-Stay on existing roads and trails: It is very important to stay on roads and trails that exist and not make your own. Park on wide spots of the trail. Also, go over, not around obstacles (if possible). Tread Lightly! strives to get this message out, that way, we can all enjoy these trails.
-Wilderness Areas: Riding through Wilderness Areas should be avoided. Most trails near Wilderness Areas either go around the edge of the Wilderness Areas or are a limited use road (meaning use is limited to either OHV, hikers, etc.). It is a serious offense to ride through a WIlderness Area so stay on designated trails when you are near one.
-Private Property: Many trails throughout Arizona cross through private property, however, the road is considered public. Do be courteous and pass through private property quietly; don't distub anything!
-Gates: Gates are pretty frequent on trails in Arizona. Unless otherwise, posted, it is okay to pass through them as long as you close them when you are done. Gates usually mark boundaries in private property and keep cattle out (or in).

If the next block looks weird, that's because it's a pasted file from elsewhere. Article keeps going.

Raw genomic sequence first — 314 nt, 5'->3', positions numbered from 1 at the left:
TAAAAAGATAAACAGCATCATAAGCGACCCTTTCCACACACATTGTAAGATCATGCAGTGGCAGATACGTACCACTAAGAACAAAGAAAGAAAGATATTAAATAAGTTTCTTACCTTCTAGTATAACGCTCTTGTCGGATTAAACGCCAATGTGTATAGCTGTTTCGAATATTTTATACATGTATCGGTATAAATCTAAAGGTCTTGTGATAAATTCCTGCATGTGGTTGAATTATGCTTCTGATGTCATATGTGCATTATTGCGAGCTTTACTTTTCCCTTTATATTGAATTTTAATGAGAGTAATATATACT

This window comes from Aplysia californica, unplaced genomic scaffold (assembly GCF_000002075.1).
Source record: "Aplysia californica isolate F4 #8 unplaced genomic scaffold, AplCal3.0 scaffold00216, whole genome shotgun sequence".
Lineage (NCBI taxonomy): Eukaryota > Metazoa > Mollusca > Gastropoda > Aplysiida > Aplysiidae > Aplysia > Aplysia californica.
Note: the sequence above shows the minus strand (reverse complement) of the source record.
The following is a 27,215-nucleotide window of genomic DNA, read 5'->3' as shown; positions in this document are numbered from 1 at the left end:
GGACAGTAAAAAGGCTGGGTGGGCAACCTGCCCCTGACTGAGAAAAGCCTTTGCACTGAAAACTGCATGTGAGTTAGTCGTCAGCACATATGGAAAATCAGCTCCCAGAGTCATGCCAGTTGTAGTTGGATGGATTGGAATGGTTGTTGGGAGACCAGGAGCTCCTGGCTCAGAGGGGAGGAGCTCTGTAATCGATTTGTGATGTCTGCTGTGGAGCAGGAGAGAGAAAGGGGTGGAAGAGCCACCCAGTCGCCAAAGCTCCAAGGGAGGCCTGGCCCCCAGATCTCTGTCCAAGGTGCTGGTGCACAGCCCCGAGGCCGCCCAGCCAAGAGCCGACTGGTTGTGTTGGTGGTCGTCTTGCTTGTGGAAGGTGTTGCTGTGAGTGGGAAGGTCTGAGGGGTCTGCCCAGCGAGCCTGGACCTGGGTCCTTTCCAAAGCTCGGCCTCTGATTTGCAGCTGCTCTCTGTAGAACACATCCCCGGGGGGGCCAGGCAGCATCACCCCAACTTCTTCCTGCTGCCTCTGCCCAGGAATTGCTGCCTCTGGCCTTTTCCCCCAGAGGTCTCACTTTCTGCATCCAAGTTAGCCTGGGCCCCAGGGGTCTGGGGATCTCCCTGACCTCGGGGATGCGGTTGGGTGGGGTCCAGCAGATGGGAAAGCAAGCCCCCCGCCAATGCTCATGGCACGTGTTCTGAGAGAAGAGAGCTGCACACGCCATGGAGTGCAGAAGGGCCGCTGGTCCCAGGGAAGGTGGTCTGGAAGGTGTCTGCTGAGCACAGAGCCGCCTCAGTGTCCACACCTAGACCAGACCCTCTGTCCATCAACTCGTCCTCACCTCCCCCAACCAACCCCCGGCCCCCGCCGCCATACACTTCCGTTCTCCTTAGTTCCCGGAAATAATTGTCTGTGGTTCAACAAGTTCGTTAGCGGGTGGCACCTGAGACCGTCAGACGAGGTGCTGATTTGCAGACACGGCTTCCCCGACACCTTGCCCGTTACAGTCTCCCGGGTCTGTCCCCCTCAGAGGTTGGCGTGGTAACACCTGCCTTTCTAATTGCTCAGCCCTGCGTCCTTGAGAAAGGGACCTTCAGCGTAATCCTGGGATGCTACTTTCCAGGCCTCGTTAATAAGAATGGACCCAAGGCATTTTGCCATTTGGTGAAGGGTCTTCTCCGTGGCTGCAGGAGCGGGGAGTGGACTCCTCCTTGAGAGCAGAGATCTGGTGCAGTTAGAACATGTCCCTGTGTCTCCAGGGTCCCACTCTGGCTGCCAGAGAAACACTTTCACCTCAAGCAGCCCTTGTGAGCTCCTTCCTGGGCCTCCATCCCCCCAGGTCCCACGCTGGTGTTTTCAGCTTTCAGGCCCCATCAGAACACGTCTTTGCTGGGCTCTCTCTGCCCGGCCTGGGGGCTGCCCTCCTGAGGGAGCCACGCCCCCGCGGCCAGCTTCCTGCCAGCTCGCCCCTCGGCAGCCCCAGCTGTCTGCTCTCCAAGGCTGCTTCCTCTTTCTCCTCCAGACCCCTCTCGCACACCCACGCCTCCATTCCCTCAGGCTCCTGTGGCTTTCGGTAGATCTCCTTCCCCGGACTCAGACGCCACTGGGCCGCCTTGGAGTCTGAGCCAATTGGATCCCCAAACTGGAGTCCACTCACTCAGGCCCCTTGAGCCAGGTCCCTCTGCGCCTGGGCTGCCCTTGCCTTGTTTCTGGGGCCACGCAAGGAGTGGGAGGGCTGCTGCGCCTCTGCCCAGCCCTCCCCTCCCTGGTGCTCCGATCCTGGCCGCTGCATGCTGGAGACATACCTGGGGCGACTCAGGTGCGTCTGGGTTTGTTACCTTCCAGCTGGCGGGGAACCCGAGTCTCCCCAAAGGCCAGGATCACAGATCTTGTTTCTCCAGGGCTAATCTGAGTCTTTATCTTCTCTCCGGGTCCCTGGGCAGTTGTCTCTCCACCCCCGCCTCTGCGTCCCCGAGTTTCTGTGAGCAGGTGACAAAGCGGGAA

-Trash: Pack it in, pack it out. Make sure you leave no trash behind. This is one of things that causes trails to close. It is a simple, 3 - second procedure that helps keep Arizona beautiful. If you feel ambitious, also pick up others trash.
- Camping: Camping is a great way to extend your ride/trip. However, try to stick to used camp grounds. When you make a fire, try to keep it in a ring or on someone else's campfire. Always take out all trash.
-Archaeological Sites: When looking at these ancient sites, make sure to take ONLY pictures and leave ONLY footprints. It is a federal crime to take anything, enter, or disturb in any way a archaeological site.
-Human waste: When nature calls, it is hard to continue riding. It is recommened to bury human waste 300 feet away from sources of water, off of trails, and at least 4 inches deep. If you can't carry a portable toilet, at least carry a small shovel.
-Cryptobiotic Crust: Cryptobiotic, which literally means 'hidden life', is a black crust that is seen in desert of Arizona (and around the world). In its early stages, it is, like it's literal meaning, hidden. It takes decades to form and should be avoided when you see it. It is important that this plant base survives in order to control erosion.
-OHV Decals: As of January 2009, Arizona Law requires any OHV vehicle be equipped with a OHV Sticker. This law is needed because since 1998 OHV use in Arizona has seen a 347% increase. To cope with the large numbers of riders, a $25 sticker needs to be purchased to ride. Note: this does not make your OHV street legal.
Closing a gate on the Wickenburg Mt. Trail An OHV license plate and decal